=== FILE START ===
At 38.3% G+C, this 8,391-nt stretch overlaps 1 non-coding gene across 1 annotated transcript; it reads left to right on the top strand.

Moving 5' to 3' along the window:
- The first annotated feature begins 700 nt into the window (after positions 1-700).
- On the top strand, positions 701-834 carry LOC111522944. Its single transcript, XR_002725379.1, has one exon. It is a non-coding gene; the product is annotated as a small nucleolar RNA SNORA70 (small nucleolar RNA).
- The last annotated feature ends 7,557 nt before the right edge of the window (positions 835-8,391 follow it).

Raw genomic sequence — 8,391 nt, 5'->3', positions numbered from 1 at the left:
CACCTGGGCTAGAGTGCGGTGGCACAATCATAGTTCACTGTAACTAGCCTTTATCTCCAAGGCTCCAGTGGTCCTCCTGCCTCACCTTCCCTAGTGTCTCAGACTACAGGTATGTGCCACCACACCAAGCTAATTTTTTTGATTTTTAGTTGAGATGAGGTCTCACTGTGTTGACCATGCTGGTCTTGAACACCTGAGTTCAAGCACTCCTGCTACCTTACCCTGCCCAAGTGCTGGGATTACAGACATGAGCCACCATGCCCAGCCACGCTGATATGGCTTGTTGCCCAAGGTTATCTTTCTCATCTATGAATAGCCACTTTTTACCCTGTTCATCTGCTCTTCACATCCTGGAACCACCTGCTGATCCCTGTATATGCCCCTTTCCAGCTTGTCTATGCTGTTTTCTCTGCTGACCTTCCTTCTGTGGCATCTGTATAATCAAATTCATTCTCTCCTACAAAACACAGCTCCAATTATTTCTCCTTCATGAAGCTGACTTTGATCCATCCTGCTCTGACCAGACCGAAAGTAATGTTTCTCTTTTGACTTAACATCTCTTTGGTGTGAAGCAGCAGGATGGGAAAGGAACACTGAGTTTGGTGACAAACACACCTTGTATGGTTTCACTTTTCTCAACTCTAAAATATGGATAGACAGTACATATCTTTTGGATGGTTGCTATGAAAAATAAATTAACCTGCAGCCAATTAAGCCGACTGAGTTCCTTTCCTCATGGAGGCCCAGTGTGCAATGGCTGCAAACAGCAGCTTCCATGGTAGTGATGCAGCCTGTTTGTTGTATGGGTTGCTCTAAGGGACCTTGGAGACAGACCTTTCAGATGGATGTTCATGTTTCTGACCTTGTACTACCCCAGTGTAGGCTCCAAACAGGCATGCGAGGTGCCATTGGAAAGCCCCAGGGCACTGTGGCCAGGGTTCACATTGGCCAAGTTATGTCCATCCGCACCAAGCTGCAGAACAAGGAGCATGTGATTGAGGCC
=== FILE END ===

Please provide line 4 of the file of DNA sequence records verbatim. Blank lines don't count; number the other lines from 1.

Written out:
- On the top strand, positions 701-834 carry LOC111522944. Its single transcript, XR_002725379.1, has one exon. It is a non-coding gene; the product is annotated as a small nucleolar RNA SNORA70 (small nucleolar RNA).